I recently got minor corrections for my PhD thesis (very happy with this result!). I am aware that it is important to do all of the corrections that the examiners have suggested, as this almost 'guarantees' success.
However, one of the corrections they have suggested is not possible - they have suggested that I show some data in a way that I cannot do as it will be very unreliable and will not make sense. Is it ok to not do this as long as I support why I haven't?
I do not want to offend them but I really cannot do what they asked!
Thanks for any advice : )
Hi there, congratulations! Great result. You do not need to do all of the corrections listed provided you provide a good reason and argue your case.
With your university, does a minor corrections result require you to show your corrections to your panel chair (or equivalent). If so, you would generally make a table that lists the corrections, lists where you have made corrections, and then indicates the page or section and you would then provide them with this table and the corrections made.
You should have received a written email or letter that outlines what you have to do along with your results from your department admin personnel.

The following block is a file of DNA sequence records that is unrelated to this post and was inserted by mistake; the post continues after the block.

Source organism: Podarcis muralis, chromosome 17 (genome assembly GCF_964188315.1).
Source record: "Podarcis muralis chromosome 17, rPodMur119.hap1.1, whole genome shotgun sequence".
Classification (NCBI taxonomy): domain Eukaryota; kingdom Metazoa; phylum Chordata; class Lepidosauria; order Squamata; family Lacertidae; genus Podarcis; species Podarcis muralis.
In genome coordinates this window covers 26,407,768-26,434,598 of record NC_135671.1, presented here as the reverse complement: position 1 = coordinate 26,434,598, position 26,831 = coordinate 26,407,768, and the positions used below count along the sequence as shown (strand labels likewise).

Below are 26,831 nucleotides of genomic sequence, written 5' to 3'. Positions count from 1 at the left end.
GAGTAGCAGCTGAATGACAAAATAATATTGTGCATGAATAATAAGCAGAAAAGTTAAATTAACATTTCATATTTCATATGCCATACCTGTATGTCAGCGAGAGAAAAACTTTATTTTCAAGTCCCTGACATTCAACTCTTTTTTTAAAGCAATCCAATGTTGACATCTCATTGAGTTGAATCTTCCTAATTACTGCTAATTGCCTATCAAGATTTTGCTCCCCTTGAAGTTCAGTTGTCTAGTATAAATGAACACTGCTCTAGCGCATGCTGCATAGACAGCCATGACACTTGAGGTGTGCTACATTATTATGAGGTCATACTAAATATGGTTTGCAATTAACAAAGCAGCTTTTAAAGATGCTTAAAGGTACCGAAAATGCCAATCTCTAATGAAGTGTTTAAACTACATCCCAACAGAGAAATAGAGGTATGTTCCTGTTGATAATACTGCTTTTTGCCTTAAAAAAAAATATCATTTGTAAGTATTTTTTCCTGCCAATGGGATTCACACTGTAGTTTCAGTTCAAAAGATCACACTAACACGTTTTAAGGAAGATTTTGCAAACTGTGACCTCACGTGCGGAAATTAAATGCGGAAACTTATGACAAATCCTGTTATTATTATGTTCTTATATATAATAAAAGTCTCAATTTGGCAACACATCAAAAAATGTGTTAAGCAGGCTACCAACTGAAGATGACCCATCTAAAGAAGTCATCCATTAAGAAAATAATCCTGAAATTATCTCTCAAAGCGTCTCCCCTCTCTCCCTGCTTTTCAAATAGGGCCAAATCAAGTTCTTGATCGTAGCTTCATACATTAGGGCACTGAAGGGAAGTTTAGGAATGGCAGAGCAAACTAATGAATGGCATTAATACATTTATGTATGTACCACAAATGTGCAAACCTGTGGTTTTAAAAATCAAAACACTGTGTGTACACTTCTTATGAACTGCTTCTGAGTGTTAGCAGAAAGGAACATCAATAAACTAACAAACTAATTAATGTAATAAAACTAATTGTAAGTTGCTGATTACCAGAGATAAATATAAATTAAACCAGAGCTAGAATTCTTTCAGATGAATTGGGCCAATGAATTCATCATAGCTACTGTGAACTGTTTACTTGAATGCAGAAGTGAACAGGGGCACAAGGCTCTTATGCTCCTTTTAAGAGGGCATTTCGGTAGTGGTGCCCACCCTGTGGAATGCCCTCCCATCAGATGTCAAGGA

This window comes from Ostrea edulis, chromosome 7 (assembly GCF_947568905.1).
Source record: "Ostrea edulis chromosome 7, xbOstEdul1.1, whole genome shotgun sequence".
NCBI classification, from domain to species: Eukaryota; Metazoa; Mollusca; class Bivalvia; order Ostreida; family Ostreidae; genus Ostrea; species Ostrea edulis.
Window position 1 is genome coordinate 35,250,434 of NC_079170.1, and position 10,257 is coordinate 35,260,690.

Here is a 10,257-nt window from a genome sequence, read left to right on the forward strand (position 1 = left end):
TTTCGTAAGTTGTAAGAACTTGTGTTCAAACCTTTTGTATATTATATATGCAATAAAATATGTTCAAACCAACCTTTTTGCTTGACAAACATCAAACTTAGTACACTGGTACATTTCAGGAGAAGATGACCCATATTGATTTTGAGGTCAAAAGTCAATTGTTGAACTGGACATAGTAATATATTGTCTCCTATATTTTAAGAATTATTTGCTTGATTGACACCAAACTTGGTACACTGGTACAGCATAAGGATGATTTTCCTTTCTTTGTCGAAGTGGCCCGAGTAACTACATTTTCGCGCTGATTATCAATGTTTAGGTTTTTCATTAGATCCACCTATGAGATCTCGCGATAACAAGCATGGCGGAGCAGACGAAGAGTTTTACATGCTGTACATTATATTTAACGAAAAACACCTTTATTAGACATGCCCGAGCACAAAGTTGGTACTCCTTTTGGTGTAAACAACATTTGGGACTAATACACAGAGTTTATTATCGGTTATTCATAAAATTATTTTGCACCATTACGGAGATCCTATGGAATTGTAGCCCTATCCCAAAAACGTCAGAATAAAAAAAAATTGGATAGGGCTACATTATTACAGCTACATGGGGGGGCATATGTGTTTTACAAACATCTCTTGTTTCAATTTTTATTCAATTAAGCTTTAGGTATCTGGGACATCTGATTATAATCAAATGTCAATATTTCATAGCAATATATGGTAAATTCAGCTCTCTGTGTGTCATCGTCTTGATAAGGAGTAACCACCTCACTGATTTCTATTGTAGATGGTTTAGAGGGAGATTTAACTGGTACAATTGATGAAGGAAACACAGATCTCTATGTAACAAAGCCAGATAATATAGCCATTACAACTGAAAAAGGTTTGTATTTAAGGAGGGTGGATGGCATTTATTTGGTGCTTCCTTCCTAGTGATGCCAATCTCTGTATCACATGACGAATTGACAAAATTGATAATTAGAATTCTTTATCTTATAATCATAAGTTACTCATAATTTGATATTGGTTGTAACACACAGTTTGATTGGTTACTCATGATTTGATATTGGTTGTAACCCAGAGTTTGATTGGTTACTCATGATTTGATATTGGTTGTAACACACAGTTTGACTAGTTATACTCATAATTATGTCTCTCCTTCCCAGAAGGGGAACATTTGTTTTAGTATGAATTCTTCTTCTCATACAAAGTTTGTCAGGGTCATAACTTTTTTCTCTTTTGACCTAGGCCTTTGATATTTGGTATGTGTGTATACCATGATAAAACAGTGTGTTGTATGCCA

If you are making most of the corrections and have a good argument as to why you can't make one, then this should be okay.
However, what do your supervisors say? Are you expected to meet with them to decide which corrections you will make and which you will argue? (When I say argue-I don't mean write an essay on it, I mean make a short but relevant point on the table under that item that refutes the need for that correction, and explains very briefly why it does not apply to your study.)
My goodness! Congratulations on such a happy outcome (the one we all hope for, by the way!).
I have also heard it said that minor things do not have to necessarily be changed because this is your research and you are the expert on this topic. So you should know better than anyone else if a suggested change is appropriate or not. Have confidence in your expertise.
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